In Brig. Gen. Robert E. Mansfield Jr.’s blog, Exciting American Youth About Manufacturing: Maybe it’s time to think about a ‘Future Manufacturers of America’ organization from March 31, 2011 he states the obvious point that "In order to excite the youth of America about manufacturing in the modern age, we need to raise the awareness of the youth." No one argues this and everyone in the industry sees it as a need. However, his next point and one that I have continued to make myself is, that despite the many good programs across the country that attempt to address the awareness and image issues as well as the curricular ones, including MAGNET’s own Dream It. Do It. Program, the problem remains that the programs that exist are not well coordinated. What we end up with and what we have today are pockets of excellence and hope. Programs that reach a few, when we need them to reach many, duplicative services and overlap and at the same time gaps and areas that go unaddressed. We need local, state and national organizations that are currently competing for financial resources and employer buy-in, in a time where both are limited to collaborate and
March 31, 2011, Washington, DC—The Manufacturing Institute, the non-profit affiliate of the National Association of Manufacturers, has released a comprehensive blueprint for education reform designed to develop the 21st-century talent critical to U.S. manufacturing and global competitiveness. The Roadmap to Education Reform for Manufacturing lays out six principles for innovative reform, including moving to competency-based education; establishing and expanding industry-education partnerships; infusing technology in education; creating excitement for manufacturing careers; applying manufacturing principles like "lean" to reduce education costs; and, expanding successful youth development programs. Read the complete press release from The Manufacturing Institute. Download the Roadmap for Reform document.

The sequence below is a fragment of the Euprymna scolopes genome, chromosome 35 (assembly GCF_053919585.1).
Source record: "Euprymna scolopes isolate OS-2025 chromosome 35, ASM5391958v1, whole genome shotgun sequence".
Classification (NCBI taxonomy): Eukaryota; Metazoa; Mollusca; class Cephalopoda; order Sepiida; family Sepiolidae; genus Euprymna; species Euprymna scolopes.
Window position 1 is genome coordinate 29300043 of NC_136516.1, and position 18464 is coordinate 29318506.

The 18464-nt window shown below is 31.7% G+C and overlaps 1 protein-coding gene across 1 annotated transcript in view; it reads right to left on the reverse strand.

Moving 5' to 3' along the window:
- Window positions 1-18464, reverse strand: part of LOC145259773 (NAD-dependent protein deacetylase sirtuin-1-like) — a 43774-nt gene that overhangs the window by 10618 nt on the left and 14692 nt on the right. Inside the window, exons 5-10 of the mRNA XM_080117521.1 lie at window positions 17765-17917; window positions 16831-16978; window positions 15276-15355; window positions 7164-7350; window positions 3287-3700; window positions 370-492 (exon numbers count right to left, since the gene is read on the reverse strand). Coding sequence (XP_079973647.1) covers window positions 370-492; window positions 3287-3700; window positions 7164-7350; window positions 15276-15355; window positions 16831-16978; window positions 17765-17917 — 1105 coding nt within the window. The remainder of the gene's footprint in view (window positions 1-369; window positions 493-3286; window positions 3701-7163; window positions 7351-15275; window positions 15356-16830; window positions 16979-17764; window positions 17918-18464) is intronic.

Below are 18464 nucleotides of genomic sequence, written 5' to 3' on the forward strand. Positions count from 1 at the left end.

This weekend’s article on NPR by Chris Arnold, As Manufacturing Demand Grows, So Do Jobs, reiterates what I mentioned in my February post, that employment in the manufacturing sector is picking up and will continue to rise. For example, according to the Labor Department, manufacturing created 33,000 jobs last month (See: Employment Situation Summary, Bureau of Labor Statistics, U.S. Dept. of Labor, March 4, 2011). More importantly, the NPR article mentioned the story of a 60-year-old man who had been out of work for two years, but chose to use his time wisely and re-tool his skills and get the type of training he needed to work in today’s manufacturing facilities. He went to a community college for a year and was recently hired as a computer-controlled-machine (CNC) operator. This success story can be seen across the country, including in Northeast Ohio, but we need more of them. We are fortunate that our region’s community colleges offer many short-term certification programs in the area of advanced manufacturing. In addition, there is some funding to assist with tuition which is crucial when one is unemployed. The industry certainly needs to attract young workers, but it also benefits from workers with experience